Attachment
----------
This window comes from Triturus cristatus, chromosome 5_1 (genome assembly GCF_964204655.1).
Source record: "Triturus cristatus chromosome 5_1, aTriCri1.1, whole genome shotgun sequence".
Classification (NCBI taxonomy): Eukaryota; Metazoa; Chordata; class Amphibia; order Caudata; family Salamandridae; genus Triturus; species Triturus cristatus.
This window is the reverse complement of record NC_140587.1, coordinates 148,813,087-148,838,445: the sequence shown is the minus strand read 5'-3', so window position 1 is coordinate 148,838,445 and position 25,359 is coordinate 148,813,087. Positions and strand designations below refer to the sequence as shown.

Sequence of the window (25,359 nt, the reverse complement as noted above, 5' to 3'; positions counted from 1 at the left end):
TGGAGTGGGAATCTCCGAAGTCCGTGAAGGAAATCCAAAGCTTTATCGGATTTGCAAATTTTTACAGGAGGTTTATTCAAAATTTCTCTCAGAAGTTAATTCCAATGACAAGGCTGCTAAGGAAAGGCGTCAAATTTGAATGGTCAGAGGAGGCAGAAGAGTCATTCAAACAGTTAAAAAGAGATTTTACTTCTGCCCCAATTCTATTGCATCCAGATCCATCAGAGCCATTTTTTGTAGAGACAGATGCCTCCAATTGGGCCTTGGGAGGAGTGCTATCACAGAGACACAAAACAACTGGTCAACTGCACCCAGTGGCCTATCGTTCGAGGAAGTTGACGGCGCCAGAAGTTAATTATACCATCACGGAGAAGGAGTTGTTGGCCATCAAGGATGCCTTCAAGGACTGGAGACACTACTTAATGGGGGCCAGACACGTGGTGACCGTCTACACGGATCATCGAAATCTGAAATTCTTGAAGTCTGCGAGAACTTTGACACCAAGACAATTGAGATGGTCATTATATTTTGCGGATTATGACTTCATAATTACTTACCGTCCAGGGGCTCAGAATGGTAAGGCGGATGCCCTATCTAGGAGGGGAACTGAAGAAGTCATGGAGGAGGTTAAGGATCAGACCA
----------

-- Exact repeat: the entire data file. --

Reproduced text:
This window comes from Triturus cristatus, chromosome 5_1 (genome assembly GCF_964204655.1).
Source record: "Triturus cristatus chromosome 5_1, aTriCri1.1, whole genome shotgun sequence".
Classification (NCBI taxonomy): Eukaryota; Metazoa; Chordata; class Amphibia; order Caudata; family Salamandridae; genus Triturus; species Triturus cristatus.
This window is the reverse complement of record NC_140587.1, coordinates 148,813,087-148,838,445: the sequence shown is the minus strand read 5'-3', so window position 1 is coordinate 148,838,445 and position 25,359 is coordinate 148,813,087. Positions and strand designations below refer to the sequence as shown.

Sequence of the window (25,359 nt, the reverse complement as noted above, 5' to 3'; positions counted from 1 at the left end):
TGGAGTGGGAATCTCCGAAGTCCGTGAAGGAAATCCAAAGCTTTATCGGATTTGCAAATTTTTACAGGAGGTTTATTCAAAATTTCTCTCAGAAGTTAATTCCAATGACAAGGCTGCTAAGGAAAGGCGTCAAATTTGAATGGTCAGAGGAGGCAGAAGAGTCATTCAAACAGTTAAAAAGAGATTTTACTTCTGCCCCAATTCTATTGCATCCAGATCCATCAGAGCCATTTTTTGTAGAGACAGATGCCTCCAATTGGGCCTTGGGAGGAGTGCTATCACAGAGACACAAAACAACTGGTCAACTGCACCCAGTGGCCTATCGTTCGAGGAAGTTGACGGCGCCAGAAGTTAATTATACCATCACGGAGAAGGAGTTGTTGGCCATCAAGGATGCCTTCAAGGACTGGAGACACTACTTAATGGGGGCCAGACACGTGGTGACCGTCTACACGGATCATCGAAATCTGAAATTCTTGAAGTCTGCGAGAACTTTGACACCAAGACAATTGAGATGGTCATTATATTTTGCGGATTATGACTTCATAATTACTTACCGTCCAGGGGCTCAGAATGGTAAGGCGGATGCCCTATCTAGGAGGGGAACTGAAGAAGTCATGGAGGAGGTTAAGGATCAGACCA